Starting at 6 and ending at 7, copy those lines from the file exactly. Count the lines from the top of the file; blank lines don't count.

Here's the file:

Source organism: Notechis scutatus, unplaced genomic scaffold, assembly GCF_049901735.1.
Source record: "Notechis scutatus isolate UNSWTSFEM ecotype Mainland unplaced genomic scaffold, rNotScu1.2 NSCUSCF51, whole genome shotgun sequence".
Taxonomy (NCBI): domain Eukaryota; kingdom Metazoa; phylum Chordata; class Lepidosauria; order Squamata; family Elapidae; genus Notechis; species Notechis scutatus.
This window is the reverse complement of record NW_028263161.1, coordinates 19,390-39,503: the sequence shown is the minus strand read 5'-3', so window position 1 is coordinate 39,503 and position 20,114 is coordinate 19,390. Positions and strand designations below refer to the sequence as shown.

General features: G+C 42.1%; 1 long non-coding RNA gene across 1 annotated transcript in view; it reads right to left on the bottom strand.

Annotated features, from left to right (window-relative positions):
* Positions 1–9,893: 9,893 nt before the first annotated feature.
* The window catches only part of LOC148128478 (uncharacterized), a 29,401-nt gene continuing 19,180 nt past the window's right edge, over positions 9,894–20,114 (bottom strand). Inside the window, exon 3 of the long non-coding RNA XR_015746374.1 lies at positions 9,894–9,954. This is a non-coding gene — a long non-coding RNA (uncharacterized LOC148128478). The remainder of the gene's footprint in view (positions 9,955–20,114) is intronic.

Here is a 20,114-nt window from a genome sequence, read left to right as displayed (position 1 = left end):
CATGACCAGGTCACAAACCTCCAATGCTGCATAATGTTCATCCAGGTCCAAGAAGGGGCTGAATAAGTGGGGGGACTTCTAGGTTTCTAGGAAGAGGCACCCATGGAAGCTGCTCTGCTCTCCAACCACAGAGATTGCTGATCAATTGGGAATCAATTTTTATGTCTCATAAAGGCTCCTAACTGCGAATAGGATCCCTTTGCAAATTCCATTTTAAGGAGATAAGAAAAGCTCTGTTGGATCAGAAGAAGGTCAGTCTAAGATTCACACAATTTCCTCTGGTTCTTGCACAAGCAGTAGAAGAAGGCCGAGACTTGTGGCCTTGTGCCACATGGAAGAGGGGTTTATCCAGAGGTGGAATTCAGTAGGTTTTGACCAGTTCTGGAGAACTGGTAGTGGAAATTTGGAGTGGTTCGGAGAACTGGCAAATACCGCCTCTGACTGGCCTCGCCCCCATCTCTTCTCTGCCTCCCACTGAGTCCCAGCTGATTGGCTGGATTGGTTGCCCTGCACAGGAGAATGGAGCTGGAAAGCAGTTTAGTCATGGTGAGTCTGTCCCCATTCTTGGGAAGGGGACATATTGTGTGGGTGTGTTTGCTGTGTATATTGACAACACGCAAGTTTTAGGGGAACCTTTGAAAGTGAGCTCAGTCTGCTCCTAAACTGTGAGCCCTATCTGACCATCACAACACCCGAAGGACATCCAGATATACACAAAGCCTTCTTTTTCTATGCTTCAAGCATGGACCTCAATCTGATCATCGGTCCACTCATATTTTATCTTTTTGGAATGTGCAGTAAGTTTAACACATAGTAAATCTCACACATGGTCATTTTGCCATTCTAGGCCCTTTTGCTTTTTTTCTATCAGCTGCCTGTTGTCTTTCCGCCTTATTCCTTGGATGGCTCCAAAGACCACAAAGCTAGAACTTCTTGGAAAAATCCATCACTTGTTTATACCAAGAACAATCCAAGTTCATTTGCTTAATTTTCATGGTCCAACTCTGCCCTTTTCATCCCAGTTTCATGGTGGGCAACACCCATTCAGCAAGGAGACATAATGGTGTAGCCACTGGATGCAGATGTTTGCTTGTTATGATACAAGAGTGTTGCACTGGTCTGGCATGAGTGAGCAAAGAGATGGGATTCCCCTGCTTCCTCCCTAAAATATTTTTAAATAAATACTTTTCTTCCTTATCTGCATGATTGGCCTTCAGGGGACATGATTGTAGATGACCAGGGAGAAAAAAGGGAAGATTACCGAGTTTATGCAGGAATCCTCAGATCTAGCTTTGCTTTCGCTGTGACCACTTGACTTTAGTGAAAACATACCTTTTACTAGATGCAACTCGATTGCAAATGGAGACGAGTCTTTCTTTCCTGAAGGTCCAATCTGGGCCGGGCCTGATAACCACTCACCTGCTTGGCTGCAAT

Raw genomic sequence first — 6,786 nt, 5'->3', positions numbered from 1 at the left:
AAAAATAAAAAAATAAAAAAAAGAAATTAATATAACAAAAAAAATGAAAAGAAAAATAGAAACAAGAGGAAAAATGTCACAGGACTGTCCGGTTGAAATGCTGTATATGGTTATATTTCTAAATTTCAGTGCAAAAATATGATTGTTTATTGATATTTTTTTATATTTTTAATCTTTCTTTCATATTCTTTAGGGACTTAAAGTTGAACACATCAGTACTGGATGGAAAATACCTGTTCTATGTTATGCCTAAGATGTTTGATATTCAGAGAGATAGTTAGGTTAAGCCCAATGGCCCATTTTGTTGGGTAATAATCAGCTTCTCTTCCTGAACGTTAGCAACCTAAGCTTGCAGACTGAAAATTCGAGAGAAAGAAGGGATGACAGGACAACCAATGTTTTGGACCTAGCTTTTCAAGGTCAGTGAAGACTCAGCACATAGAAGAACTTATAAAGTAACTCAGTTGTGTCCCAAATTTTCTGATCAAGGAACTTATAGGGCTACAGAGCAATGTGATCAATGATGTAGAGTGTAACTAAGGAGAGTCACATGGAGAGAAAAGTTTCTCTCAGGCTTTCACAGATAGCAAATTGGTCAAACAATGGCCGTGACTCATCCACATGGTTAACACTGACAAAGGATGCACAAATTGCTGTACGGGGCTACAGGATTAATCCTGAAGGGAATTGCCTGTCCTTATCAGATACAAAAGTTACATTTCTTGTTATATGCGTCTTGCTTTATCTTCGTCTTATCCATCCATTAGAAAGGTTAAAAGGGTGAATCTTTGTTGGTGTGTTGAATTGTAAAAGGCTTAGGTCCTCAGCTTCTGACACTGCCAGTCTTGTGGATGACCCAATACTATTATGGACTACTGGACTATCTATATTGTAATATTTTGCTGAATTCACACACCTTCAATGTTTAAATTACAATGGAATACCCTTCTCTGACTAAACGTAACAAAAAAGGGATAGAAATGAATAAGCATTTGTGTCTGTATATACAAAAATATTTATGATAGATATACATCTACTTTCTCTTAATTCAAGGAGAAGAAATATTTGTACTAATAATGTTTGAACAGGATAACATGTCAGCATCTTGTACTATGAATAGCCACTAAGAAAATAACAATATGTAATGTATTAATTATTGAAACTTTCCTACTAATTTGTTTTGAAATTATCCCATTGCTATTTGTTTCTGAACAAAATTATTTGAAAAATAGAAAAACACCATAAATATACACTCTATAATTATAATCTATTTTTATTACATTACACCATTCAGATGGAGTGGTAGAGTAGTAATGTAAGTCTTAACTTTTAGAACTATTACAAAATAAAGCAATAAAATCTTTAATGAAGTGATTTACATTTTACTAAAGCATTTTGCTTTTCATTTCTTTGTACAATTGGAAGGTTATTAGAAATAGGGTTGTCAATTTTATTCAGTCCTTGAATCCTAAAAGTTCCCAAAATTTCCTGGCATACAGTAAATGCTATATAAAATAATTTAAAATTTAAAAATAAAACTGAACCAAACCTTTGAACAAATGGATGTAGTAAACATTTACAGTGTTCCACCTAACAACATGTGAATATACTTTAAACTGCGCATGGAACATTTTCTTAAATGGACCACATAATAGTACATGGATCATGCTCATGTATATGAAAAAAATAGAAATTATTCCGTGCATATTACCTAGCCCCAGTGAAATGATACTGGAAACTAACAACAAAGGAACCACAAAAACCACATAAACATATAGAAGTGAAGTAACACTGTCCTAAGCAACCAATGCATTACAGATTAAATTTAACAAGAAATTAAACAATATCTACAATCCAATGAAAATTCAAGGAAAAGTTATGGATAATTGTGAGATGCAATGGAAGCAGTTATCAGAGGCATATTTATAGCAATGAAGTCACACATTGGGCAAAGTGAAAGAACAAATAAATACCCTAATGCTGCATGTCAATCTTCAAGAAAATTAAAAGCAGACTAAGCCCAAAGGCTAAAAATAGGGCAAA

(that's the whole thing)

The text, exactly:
Annotated features, from left to right (window-relative positions):
* Positions 1–9,893: 9,893 nt before the first annotated feature.